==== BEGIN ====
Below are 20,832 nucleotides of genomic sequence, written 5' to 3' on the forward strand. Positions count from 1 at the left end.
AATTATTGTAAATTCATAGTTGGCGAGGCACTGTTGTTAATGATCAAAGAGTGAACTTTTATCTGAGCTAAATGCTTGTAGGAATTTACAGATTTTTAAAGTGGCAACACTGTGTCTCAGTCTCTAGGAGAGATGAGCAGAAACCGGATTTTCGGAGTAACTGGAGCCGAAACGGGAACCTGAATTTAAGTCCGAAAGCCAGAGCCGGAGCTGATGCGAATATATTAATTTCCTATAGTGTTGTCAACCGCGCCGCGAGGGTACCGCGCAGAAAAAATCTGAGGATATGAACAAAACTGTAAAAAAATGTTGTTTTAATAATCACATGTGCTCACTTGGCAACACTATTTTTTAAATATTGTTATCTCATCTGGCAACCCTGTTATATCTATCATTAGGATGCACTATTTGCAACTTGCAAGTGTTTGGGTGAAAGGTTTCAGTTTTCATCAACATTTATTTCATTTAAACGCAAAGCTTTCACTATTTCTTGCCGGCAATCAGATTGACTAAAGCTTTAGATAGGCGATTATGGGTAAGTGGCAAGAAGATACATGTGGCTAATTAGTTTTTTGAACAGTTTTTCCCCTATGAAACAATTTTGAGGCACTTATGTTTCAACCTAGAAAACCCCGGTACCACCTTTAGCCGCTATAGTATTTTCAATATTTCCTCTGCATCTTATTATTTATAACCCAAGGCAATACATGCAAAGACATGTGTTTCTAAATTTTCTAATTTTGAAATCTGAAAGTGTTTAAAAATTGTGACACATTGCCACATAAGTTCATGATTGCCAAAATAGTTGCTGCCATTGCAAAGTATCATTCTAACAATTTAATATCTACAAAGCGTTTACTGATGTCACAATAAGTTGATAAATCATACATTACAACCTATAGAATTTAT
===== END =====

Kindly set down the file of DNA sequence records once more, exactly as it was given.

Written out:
Below are 20,832 nucleotides of genomic sequence, written 5' to 3' on the forward strand. Positions count from 1 at the left end.
AATTATTGTAAATTCATAGTTGGCGAGGCACTGTTGTTAATGATCAAAGAGTGAACTTTTATCTGAGCTAAATGCTTGTAGGAATTTACAGATTTTTAAAGTGGCAACACTGTGTCTCAGTCTCTAGGAGAGATGAGCAGAAACCGGATTTTCGGAGTAACTGGAGCCGAAACGGGAACCTGAATTTAAGTCCGAAAGCCAGAGCCGGAGCTGATGCGAATATATTAATTTCCTATAGTGTTGTCAACCGCGCCGCGAGGGTACCGCGCAGAAAAAATCTGAGGATATGAACAAAACTGTAAAAAAATGTTGTTTTAATAATCACATGTGCTCACTTGGCAACACTATTTTTTAAATATTGTTATCTCATCTGGCAACCCTGTTATATCTATCATTAGGATGCACTATTTGCAACTTGCAAGTGTTTGGGTGAAAGGTTTCAGTTTTCATCAACATTTATTTCATTTAAACGCAAAGCTTTCACTATTTCTTGCCGGCAATCAGATTGACTAAAGCTTTAGATAGGCGATTATGGGTAAGTGGCAAGAAGATACATGTGGCTAATTAGTTTTTTGAACAGTTTTTCCCCTATGAAACAATTTTGAGGCACTTATGTTTCAACCTAGAAAACCCCGGTACCACCTTTAGCCGCTATAGTATTTTCAATATTTCCTCTGCATCTTATTATTTATAACCCAAGGCAATACATGCAAAGACATGTGTTTCTAAATTTTCTAATTTTGAAATCTGAAAGTGTTTAAAAATTGTGACACATTGCCACATAAGTTCATGATTGCCAAAATAGTTGCTGCCATTGCAAAGTATCATTCTAACAATTTAATATCTACAAAGCGTTTACTGATGTCACAATAAGTTGATAAATCATACATTACAACCTATAGAATTTAT